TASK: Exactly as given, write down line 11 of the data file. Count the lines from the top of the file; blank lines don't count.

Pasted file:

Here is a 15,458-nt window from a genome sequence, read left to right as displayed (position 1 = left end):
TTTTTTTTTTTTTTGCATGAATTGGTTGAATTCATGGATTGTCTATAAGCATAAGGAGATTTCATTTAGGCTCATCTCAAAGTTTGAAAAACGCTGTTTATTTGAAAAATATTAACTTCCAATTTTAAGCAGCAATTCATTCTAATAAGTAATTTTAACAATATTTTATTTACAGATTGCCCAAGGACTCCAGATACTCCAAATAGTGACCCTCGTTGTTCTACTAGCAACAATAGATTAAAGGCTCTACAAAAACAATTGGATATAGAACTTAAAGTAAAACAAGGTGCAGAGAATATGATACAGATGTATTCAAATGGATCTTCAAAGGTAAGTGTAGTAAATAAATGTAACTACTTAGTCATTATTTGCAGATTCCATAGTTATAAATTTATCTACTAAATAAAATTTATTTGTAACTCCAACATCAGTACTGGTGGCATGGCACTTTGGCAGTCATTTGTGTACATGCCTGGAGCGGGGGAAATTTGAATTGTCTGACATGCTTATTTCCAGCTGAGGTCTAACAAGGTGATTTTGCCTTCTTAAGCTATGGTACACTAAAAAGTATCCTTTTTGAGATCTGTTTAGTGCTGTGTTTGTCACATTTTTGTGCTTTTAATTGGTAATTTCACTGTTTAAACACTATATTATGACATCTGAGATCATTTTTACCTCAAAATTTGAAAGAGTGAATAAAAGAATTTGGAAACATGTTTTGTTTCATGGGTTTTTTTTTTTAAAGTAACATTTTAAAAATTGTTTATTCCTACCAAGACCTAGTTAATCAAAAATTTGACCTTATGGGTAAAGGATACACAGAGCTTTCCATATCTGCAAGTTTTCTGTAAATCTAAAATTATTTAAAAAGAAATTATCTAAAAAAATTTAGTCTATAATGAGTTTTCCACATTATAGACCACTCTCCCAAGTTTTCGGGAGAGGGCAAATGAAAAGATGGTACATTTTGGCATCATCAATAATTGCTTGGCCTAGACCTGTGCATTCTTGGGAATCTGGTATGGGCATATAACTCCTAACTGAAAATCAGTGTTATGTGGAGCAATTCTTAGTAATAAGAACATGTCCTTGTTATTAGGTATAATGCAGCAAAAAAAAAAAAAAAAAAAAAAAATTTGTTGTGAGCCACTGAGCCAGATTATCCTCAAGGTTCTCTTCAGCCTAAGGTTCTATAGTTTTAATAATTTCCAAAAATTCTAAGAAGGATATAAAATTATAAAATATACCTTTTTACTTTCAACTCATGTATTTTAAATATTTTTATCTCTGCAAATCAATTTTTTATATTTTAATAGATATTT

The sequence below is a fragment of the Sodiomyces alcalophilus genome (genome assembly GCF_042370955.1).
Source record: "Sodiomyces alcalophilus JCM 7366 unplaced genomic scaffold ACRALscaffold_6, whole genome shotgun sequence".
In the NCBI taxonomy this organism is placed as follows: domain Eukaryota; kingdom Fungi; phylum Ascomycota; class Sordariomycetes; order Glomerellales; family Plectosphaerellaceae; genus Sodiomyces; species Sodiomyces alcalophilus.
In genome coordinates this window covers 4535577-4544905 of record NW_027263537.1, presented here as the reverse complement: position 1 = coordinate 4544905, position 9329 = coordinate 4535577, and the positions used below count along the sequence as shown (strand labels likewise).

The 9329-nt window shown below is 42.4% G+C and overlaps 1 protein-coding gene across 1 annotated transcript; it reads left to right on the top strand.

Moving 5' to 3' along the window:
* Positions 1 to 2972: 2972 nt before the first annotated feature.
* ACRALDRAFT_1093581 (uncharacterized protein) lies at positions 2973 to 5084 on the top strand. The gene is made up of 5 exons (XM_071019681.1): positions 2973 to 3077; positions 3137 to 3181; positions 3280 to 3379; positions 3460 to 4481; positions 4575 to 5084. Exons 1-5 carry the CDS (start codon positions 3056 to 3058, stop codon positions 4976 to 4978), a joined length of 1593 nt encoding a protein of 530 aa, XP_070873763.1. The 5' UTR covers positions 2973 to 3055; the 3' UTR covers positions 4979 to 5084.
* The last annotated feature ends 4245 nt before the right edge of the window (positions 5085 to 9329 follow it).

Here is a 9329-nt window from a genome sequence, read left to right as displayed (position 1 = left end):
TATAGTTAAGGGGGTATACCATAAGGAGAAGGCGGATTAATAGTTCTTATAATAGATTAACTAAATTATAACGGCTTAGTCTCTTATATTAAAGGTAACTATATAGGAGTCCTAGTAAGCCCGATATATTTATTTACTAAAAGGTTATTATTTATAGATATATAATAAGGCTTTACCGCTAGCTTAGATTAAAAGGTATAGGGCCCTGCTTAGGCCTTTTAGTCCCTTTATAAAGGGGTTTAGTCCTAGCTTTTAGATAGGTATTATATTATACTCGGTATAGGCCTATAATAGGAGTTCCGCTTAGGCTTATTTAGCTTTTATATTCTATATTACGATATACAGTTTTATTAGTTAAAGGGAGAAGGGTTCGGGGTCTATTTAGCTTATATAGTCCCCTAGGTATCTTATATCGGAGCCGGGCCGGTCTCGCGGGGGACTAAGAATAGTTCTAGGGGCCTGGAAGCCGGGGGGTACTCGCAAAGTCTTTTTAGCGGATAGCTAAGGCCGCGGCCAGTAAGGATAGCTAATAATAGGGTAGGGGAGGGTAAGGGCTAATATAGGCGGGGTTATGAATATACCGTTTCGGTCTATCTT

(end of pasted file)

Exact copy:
* The last annotated feature ends 4245 nt before the right edge of the window (positions 5085 to 9329 follow it).